Perfect Planning At Farringdon
14 June 2011
Perfect planning is a key ingredient for the Costain-Laing O’Rourke joint venture (jv) remodelling project at London’s Farringdon rail station.
The project is preparing the 19th century station to handle a revamped Thameslink service running north-south through the capital. This includes lengthening the platforms, building a new trainshed roof and creating an integrated ticket hall that will serve both the overground and underground lines passing through the station as well as the future east-west Crossrail link.
To do this means taking frequent possessions of the tracks at Farringdon. A possession is railway terminology to describe a section of track that a contractor literally takes possession of in order to carry out maintenance or construction works. The typical duration of a possession at Farringdon is 52 hours over a weekend. During this period all passenger services are suspended along that section of track.
Responsibility for ensuring everything goes smoothly lies with Possession Planners Amer Inayat and Atif Tufail. “We have two different organisations to deal with at Farringdon – Network Rail [for the overground works] (NR) and London Underground (LUL). The job we’re building is for Network Rail but because it runs through an LUL station there’s obviously an interface,” explained Atif.
LUL is using the opportunity to undertake work on its station at the same time as the NR possessions.
Generally, NR possessions last from close of services on Friday night to Sunday morning, or early on Mondays. LUL possessions usually start at 1.45am on Saturdays and run until Mondays.
However, separate applications have also to be made to close the actual station, which sometimes remains open at weekends allowing the public access to use ticket machines or charge their Oyster electronic rail passes.
As well as these weekend closures (and occasional longer spells over public holidays), the team frequently work during what LUL refers to as Engineering Hours and Network Rail calls White Periods during mid-week nights.
However, in the case of LUL the last Tube train departs around 1am and the track has to be handed back at 4am in preparation for services starting around an hour later.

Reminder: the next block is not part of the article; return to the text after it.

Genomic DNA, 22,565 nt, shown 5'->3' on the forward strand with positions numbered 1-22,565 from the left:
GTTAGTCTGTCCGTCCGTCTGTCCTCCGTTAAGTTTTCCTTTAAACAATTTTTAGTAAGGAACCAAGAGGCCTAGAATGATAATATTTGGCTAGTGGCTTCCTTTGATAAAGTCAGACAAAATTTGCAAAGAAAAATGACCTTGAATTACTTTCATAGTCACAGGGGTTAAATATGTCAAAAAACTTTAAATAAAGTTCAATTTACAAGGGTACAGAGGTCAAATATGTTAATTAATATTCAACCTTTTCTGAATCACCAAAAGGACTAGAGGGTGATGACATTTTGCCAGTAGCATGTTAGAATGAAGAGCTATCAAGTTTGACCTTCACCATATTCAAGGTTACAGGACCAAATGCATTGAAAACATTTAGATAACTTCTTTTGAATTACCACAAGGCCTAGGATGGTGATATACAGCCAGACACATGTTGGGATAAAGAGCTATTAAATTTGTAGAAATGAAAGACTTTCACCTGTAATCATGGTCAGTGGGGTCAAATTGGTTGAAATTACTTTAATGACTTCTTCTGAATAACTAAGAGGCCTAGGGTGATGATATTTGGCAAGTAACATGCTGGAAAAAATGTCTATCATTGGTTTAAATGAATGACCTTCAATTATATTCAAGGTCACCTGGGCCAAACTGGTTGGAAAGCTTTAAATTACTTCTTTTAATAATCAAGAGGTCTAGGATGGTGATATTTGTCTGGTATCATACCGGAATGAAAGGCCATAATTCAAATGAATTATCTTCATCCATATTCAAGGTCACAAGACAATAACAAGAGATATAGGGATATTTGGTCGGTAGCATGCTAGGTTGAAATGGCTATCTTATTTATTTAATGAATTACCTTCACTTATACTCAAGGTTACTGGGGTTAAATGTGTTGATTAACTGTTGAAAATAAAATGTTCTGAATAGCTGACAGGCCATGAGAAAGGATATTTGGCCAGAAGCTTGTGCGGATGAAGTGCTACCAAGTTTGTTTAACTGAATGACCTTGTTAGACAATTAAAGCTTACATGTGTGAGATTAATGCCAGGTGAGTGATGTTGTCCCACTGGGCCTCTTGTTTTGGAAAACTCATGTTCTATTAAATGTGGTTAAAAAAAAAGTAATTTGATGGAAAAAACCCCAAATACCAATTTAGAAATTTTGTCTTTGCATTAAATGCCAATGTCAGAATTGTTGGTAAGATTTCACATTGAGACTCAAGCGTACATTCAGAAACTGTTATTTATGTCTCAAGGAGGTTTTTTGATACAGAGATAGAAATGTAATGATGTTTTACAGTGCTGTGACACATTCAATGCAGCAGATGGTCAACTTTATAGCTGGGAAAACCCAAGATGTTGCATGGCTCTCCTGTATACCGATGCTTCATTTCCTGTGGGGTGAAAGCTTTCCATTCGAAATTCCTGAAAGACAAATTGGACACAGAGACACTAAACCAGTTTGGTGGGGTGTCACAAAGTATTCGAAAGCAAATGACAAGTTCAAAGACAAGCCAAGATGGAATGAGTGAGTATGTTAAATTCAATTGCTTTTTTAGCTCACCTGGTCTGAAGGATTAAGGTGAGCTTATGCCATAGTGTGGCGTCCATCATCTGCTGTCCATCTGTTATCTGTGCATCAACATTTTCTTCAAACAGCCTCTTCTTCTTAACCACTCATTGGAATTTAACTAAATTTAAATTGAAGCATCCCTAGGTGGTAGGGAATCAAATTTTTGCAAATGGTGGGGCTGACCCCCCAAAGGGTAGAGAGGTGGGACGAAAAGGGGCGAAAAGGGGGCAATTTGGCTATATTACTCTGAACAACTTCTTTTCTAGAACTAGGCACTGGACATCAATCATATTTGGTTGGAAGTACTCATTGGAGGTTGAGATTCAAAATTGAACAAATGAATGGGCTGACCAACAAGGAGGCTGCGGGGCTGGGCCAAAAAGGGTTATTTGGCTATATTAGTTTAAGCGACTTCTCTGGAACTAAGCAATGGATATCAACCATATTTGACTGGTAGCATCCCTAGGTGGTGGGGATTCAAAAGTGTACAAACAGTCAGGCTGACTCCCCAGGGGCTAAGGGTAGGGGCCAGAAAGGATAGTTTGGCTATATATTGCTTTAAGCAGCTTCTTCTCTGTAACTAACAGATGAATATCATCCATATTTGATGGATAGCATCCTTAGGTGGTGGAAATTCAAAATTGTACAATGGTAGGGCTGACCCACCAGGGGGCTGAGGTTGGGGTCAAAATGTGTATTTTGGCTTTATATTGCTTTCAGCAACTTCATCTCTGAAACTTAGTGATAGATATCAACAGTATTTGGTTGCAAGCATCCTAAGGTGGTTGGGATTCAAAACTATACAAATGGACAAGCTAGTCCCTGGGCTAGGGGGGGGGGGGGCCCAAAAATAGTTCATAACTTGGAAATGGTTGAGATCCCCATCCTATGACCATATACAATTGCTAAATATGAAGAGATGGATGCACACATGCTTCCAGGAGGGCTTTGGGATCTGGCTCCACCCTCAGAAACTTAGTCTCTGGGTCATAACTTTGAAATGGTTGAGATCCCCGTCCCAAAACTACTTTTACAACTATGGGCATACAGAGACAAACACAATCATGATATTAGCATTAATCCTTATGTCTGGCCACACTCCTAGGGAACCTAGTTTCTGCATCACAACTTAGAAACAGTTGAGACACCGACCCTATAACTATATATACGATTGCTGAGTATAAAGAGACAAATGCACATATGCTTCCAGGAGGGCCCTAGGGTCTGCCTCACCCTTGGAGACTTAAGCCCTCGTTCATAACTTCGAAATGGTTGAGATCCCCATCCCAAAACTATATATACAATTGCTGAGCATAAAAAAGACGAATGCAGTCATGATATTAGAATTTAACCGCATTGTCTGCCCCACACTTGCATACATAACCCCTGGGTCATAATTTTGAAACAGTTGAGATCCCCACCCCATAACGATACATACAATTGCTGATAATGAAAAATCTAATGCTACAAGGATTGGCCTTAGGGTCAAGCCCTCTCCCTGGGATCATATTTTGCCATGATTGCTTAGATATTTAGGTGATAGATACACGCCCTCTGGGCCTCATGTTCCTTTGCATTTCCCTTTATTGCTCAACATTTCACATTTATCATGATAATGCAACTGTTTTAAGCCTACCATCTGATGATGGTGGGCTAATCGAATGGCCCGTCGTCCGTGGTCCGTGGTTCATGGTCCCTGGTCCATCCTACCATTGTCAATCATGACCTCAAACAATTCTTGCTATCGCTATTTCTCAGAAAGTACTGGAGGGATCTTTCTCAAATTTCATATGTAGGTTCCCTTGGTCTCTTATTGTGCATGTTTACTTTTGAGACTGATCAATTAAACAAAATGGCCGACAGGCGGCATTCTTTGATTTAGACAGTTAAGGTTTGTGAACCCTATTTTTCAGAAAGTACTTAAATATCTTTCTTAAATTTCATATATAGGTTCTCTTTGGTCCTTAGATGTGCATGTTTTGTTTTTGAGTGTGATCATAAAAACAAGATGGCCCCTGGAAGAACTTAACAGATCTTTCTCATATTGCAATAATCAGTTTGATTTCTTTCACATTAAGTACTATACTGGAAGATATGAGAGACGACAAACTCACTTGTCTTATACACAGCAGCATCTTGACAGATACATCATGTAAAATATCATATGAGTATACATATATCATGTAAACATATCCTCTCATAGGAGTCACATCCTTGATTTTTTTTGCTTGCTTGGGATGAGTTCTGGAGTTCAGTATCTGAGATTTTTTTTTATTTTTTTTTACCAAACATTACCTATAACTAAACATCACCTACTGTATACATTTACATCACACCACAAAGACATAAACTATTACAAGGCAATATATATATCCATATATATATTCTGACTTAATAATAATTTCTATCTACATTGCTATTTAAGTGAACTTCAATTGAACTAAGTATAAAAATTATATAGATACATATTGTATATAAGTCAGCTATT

With NR the last passenger trains are at 22:30 with start of traffic again at 04:30. However, once the isolations have taken place this period reduces from 23:30 to 03:30: “We have a maximum of three hours on LUL and four hours on NR, however some works require isolation of both the LUL and NR tracks which leaves us with only two hours,” says Atif. “We do what we can. Usually we prepare for the weekend possessions so we can have a proper go at the work over the longer period.”
A hawk-like watch has to be kept on the progress of overnight or weekend work, as handing track back late incurs major financial penalties. "Since the job started three years ago, we’ve never overrun on one of our possessions,” he says.
Both NR and LUL need precise information on what work is being done, and how – down to details of what plant is required and how it will access and exit the site.
Before any works are carried out on or near the line on NR, a Safe System of Work (SSOW) plan needs to be produced. This is a document to inform the Controller of Site Safety the location of the works, access/egress points, isolation details, whether there are trains running, line speed and direction and any other hazards associated with the site of work.
One plan is required for each work group. To give an idea of the number of documents that are produced, over the Easter Possession Amer Inayat, Costain’s only SSOW Planner, produced over 100 of them.
To ensure possessions run smoothly, Atif attends two ‘red, amber, green’ (RAG) meetings each week where clients and contractors go through possessions planned for the following 14 weeks.
This information is updated regularly on the ‘RAG sheet’ that is distributed through the project team and Atif talks to team members daily. They are also circulated with details of which possessions have been approved…or declined.
“We’ve never been turned down by LUL as such,” says Atif, “but possessions have been refused for external reasons. For example, LUL wanted to keep services running for the royal wedding during the holiday Friday and NR shortened their possession to cope with the London Marathon.”